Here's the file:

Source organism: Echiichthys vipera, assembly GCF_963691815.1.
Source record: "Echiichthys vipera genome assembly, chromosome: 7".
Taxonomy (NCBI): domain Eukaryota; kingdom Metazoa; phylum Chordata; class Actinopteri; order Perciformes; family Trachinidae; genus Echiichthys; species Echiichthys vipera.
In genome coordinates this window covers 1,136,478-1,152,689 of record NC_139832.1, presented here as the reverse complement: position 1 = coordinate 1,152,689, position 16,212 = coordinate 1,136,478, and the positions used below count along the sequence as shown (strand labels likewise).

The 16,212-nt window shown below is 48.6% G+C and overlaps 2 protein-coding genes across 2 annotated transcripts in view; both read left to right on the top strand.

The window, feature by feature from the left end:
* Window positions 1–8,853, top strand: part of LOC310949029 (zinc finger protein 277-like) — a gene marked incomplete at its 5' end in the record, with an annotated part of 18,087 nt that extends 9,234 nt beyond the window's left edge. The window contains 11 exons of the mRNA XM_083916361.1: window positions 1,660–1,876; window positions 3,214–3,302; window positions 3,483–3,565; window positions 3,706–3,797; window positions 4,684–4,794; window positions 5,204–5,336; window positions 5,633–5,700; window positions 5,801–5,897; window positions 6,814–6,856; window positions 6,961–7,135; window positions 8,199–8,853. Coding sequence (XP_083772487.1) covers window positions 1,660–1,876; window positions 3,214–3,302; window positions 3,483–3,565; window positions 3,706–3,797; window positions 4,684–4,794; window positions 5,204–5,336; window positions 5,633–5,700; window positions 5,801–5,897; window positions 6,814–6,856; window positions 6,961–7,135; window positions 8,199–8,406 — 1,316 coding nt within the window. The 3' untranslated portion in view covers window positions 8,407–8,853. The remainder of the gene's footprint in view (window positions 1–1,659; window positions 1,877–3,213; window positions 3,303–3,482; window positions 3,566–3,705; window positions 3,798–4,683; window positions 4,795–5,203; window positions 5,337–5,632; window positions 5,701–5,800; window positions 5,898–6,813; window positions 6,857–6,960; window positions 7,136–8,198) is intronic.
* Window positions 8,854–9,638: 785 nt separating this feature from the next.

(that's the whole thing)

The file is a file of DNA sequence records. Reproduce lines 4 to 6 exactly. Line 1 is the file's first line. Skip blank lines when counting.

In genome coordinates this window covers 1,136,478-1,152,689 of record NC_139832.1, presented here as the reverse complement: position 1 = coordinate 1,152,689, position 16,212 = coordinate 1,136,478, and the positions used below count along the sequence as shown (strand labels likewise).

The 16,212-nt window shown below is 48.6% G+C and overlaps 2 protein-coding genes across 2 annotated transcripts in view; both read left to right on the top strand.

The window, feature by feature from the left end: